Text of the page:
1940 Olympics. The women's trials were held, but not the men's. The nation's best breaststroker, Fujiko Katsutani, was selected for the U.S. Olympic Team.
The World War cancelled the 1940 games.
Thru exhaustive work by former local Olympian - Sonny Tanabe, the Olympic Committee inducted Maui's Fujiko Katsutani, as an Olympian!
Congratulations go out to Fujiko, although 60 years late!
Fujiko Katsutani made an oath of promise to Coach Soichi Sakamoto that she would train. hard.
Two years later, in 1939, she was on
her way to Des Moines, Iowa to swim in the AAU Outdoor National
Championships for women. The 14 year old Fujiko had captured
the Gold medal in the 200 meters breaststroke.
The following year,
1940, she traveled to Portland, Oregon to compete in the AAU
National Championships. Again, she captured first in the
200 meter breaststroke.
Winning 1st in the
Nationals also meant that she qualified for the Olympics.
That year however, because of the World War, the Olympics
All the training, the sacrifice, the discipline, the dedication
and then the disappointment.
The Sacrifice.. Giving up all activities to train and essentially become the best in the United States.
No dating, no dancing, no socializing.
The Dedication. During the summer schedule,
she would catch the bus from Wailuku with some of her team mates
at 6:00 AM. They would then get a transfer in Kahului and head
to the Puunene swimming pool and start training at 6:30 AM.
The camp residents would come out and help time some of the
swimmers every afternoon. Takeo Shibuya, Goichi (Kipa) Fujioka,
Yoshitsugi Katayama and Shigeki Tamura was some of the people
that Fujiko could remember. The funds raised by Mr. Tamura would
be used to help Coach Sakamoto in his travels to O'ahu and to
the mainland for elite competition.
The summer schedule training both in the water and on dryland
extended their day with Coach Sakamoto from 6:30 AM to 8:00 in
When Fujiko first started training in 1937, she would return
home after practice at 8:00 at night, only to be kicked out
of the house.
In this family of eleven (11), that's 4 brothers and 5 sisters along with the two very supportive parents. In this big family; time, money and attention didn't come easy.
Fujiko was the 6th of 9 children. Her mom was the most supportive
of Fujiko's efforts.
When she came home late at night after work outs, Mom knew
how fussy Fujiko was about eating certain kinds of foods, and
would be there to cook a special meal for her.
When Fujiko was ready to travel to the Nationals, her mom would find the time, and help her get ready for the trip. Her mom was special.
To swim in the 1939 AAU Outdoor National Championships Meet, Fujiko needed a team to sponsor her. At first, the Alexander House Swim team turned her down, stating that Fujiko wasn't ready for the mainland competition and that she needed a female chaperone.
Coach Sakamoto stepped in and argued the point ! Coach knew that Fujiko was ready, and this was the time to do it. Coach Sakamoto found funding thru Honolulu's George Higa.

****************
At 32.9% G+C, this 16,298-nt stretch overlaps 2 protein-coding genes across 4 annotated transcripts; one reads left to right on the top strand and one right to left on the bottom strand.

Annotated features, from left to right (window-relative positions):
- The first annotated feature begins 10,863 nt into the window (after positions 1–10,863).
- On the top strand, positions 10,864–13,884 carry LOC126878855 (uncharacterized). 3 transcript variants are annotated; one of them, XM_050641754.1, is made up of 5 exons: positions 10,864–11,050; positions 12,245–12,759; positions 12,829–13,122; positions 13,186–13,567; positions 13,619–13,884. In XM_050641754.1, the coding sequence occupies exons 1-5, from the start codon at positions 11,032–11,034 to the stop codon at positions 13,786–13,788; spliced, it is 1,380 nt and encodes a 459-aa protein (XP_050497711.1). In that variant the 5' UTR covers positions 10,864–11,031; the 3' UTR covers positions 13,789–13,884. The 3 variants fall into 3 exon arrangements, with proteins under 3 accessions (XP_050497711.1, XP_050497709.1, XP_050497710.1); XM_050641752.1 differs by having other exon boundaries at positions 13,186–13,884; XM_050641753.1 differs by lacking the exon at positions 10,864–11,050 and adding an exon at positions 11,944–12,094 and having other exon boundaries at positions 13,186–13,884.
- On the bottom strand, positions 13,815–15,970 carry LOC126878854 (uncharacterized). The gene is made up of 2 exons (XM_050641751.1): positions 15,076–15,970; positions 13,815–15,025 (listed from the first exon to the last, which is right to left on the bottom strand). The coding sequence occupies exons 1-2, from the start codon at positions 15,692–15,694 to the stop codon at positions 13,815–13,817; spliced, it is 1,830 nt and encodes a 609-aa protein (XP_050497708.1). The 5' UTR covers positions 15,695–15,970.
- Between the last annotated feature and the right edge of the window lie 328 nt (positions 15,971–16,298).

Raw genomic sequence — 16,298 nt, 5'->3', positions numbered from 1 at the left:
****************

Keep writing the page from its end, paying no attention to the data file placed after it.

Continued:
The owner of the Alexander House team finally approved the travel, and Fujiko was on her way to the Nationals.
After a 7 day long
journey on the ship, Fujiko was deathly ill. She dragged herself
on deck and got into the pool. As soon as she got into the pool,
she felt better.
Two days later, Fujiko won the 200 meter Breaststroke.
"When you train, you train because you want to become
a champion", says Fujiko.
"The best time, is when you are training to become a
champion. Once you've become a champion, someone is waiting to
knock you off. To be up there, you need to train and be good."
Presently Fujiko has shared her life with her husband, Zuke
Matsui for the past 49 years!
Zuke is of the first startup group 442nd Regimental Combat
Team. (The most decorated unit in WorIdWar II !)
Zuke and Fujiko has two children. Their son Lee, is an agent
for H.G.E.A. "I tell him to pace himself', Fujiko
says, "He's really a hard worker."
Their daughter Colleen currently works at Horita Development,
in Maui. Colleen has three children:
On the Katsutani side, there is one budding swimmer. Currently, she's 12 years old, loves the water and has just started swimming competitively.
"Dana's freestyle turn over is that of a middle distance swimmer, just like mine" says Fujiko.
"Dana, are you pulling underwater like this or like that
?" Referring to the breastroke.
"I think Aunty Fujiko still has the eye for swimming !" says her nephew Calvin (Dana's Dad.)
"Coach Sakamoto has sacrificed his life to swimming and has helped people like me (Fujiko) to excel in the sport." "A great deal of sacrifice surely came from Missus Sakamoto and the Sakmoto children", says Fujiko. She, (Fujiko) sincerely appreciates all the help she got from Coach and Missus.
Adds Keo Nakama, "Fujiko was the Territorial Champion for breaststroke at age 14. Shewas truly outstanding." I remember when Coach Sakamoto took her to Des Moines, then they joined up with us in Detroit. She did well at the Women's Nationals.
The 1939 National Team consist of the following swimmers:
From the Island of O'ahu
From Seattle, Coach Sakamoto and Fujiko flew to Des Moines, Iowa for the National Championships. Later they joined the boys in Detroit.